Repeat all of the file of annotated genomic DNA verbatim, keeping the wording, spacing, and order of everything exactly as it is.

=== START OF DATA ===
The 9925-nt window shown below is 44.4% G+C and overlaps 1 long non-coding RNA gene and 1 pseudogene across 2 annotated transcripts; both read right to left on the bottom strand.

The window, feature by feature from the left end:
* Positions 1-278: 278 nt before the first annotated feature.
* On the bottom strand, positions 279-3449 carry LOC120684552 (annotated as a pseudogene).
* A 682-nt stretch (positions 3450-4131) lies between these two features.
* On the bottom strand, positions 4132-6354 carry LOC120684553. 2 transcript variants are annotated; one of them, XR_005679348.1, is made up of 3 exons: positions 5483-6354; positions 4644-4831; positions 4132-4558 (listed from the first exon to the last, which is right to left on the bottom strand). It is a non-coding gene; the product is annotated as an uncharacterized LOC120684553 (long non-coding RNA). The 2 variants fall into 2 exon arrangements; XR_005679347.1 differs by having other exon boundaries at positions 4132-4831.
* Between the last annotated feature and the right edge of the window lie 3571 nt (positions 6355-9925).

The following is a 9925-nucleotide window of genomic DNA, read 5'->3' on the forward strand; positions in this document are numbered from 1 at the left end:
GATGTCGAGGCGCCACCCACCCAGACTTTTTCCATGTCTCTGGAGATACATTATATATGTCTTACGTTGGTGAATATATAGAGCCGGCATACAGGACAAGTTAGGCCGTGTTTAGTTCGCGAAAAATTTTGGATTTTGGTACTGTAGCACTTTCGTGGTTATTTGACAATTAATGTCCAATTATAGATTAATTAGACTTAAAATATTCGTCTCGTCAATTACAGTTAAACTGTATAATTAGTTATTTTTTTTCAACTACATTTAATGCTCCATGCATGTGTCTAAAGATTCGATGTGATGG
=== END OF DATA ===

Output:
The 9925-nt window shown below is 44.4% G+C and overlaps 1 long non-coding RNA gene and 1 pseudogene across 2 annotated transcripts; both read right to left on the bottom strand.

The window, feature by feature from the left end:
* Positions 1-278: 278 nt before the first annotated feature.
* On the bottom strand, positions 279-3449 carry LOC120684552 (annotated as a pseudogene).
* A 682-nt stretch (positions 3450-4131) lies between these two features.
* On the bottom strand, positions 4132-6354 carry LOC120684553. 2 transcript variants are annotated; one of them, XR_005679348.1, is made up of 3 exons: positions 5483-6354; positions 4644-4831; positions 4132-4558 (listed from the first exon to the last, which is right to left on the bottom strand). It is a non-coding gene; the product is annotated as an uncharacterized LOC120684553 (long non-coding RNA). The 2 variants fall into 2 exon arrangements; XR_005679347.1 differs by having other exon boundaries at positions 4132-4831.
* Between the last annotated feature and the right edge of the window lie 3571 nt (positions 6355-9925).

The following is a 9925-nucleotide window of genomic DNA, read 5'->3' on the forward strand; positions in this document are numbered from 1 at the left end:
GATGTCGAGGCGCCACCCACCCAGACTTTTTCCATGTCTCTGGAGATACATTATATATGTCTTACGTTGGTGAATATATAGAGCCGGCATACAGGACAAGTTAGGCCGTGTTTAGTTCGCGAAAAATTTTGGATTTTGGTACTGTAGCACTTTCGTGGTTATTTGACAATTAATGTCCAATTATAGATTAATTAGACTTAAAATATTCGTCTCGTCAATTACAGTTAAACTGTATAATTAGTTATTTTTTTTCAACTACATTTAATGCTCCATGCATGTGTCTAAAGATTCGATGTGATGG